“What I want to do,” Nancy went on, “is talk to as many of Mr. Crowley’s relatives as I can find. Some place I may pick up a clue to where a more recent will is hidden. Tell me, do any of his other relatives live around here?”

“Yes. Three that I can think of,” Edna answered.

She went on to say that two cousins, who had never married, lived on a farm just outside

Titusville. “Their names are Fred and William Mathews.”

Suddenly the Turner sisters blushed a deep pink. They glanced at each other, then back at Nancy. Finally Edna said:

“Many years ago Fred proposed to Mary, and William to me, and we came near accepting. But just at that time we had the great tragedy in the family and took Judy’s mother to rear, so we decided not to marry.”

An embarrassing pause was broken by Judy. “Some day my aunties are going to give me one of my mother’s dollies, Nancy. Isn’t that nice?”

“It certainly is,” Nancy agreed. “And you must be sure to show it to me.” Then she asked the sisters, “What relation are the Mathews to Mr. Crowley?”

“First cousins on his mother’s side.”

“Do you think they would mind my asking them some questions, even though I’m a stranger?”

“Not at all,” Mary replied. “They’re very fine gentlemen.” “And tell them Mary and I sent you,” Edna added.

“How far is Titusville from here?” Nancy inquired.

“Oh, not more than five miles on Route 10A. You could drive there in a few minutes. It’s on the way to Masonville. Nancy, won’t you stay and have lunch with us?”

Eager to continue her work, the young sleuth was about to refuse, but Judy put in an invitation also. “Please, oh please, Nancy. And while my aunties are fixing it, you and I can play badminton.”

“All right,” Nancy agreed. “And thank you very much.”

It was nearly two o’clock when she finally was ready to depart.

“Oh, Mary,” said Edna suddenly, “we forgot to tell Nancy about Josiah’s wife’s cousin, Mrs. Abby Rowen. She’d be apt to know more about the will than anyone else.”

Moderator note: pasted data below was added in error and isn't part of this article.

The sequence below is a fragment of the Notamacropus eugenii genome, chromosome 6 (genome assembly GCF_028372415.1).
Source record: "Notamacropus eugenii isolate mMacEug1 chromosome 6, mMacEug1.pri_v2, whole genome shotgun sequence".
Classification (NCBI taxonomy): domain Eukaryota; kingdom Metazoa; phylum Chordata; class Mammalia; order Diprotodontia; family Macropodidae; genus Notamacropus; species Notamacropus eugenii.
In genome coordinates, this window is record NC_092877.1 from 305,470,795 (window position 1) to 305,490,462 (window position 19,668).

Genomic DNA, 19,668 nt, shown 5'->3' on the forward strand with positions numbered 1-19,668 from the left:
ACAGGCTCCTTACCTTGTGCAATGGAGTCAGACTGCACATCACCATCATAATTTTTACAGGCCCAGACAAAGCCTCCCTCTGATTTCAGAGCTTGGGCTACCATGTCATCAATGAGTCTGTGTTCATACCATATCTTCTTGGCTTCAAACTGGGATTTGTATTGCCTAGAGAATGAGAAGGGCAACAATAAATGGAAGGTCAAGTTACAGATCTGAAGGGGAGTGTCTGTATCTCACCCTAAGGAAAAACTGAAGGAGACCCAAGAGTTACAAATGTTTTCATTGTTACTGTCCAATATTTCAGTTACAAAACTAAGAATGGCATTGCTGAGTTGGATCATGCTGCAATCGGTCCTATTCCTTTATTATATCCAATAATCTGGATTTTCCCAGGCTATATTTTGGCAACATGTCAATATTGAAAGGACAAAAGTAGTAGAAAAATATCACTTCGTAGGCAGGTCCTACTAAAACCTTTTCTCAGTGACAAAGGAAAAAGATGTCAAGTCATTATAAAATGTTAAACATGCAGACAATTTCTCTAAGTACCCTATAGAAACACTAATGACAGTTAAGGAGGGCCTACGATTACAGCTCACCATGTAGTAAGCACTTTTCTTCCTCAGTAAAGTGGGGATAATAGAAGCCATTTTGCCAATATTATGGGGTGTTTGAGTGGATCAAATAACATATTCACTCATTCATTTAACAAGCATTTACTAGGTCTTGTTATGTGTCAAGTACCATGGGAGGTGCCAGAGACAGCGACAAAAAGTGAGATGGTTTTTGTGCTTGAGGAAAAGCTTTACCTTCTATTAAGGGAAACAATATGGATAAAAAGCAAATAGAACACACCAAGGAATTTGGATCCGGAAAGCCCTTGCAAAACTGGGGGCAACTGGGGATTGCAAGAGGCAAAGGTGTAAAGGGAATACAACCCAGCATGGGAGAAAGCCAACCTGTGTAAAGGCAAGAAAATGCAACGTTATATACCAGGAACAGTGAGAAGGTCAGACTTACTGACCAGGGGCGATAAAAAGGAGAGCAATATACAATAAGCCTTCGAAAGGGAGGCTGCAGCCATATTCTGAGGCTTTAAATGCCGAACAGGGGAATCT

“That’s right! You really should call on her, Nancy. She took care of Josiah one time when he was sick, and he thought the world of her. He often declared he intended to leave her something. She’s a widow and has very little.”

“Even a few thousand dollars would mean a lot to her,” Edna added. “Abby must be over eighty years of age, and growing forgetful. She has no children and there’s no one to look after her.”

“Where shall I find Mrs. Rowen?” Nancy asked, hoping it was not far away.

“Abby lives on the West Lake Road,” Edna responded. “It’s a good many miles from here.”

“Then I shan’t have time to go there today,” the young sleuth said. “But I’ll surely see her as soon as I can. And now I must be going.”

Nancy thanked the Turner sisters and said good-by. But before she could leave, Judy insisted upon showing how she could jump rope and do all kinds of dancing steps with a hoop on the lawn.

“Judy entertains us all the time,” Mary remarked. “We believe she’s very talented.”

Nancy thought so too. As she drove off, she again hoped that money would become available for a very special education for Judy.

After Nancy had gone five miles along the designated route, she began to watch the mailboxes. Soon she noticed one which bore the name Mat-hews. The farmhouse stood back a distance from the road and had a wide sweep of lawn in front of it Near the house a man was riding a small tractor, mowing the grass.

Nancy drove down the narrow lane which led into the grounds, and stopped opposite the spot where the man was working. The man’s back was toward her, and he apparently had not heard the car above the noise of the tractor, so she waited.

Looking toward the house, Nancy suddenly saw a sight that appalled her. Wedged between two stones of a broken wall was a police dog puppy whining pitifully. Nancy dashed forward and released the little animal. As it continued to whimper, she cuddled the pup in her arms and began to examine its paws.

“Why, you poor thing!” Nancy said, seeing a tear in the flesh of one hind leg. “This must be taken care of right away.”

She decided to carry the puppy over to the man on the mower. As Nancy walked across the lane, she suddenly heard an angry growl near her. Looking back, she saw a huge police dog, evidently the pup’s mother, bounding toward her.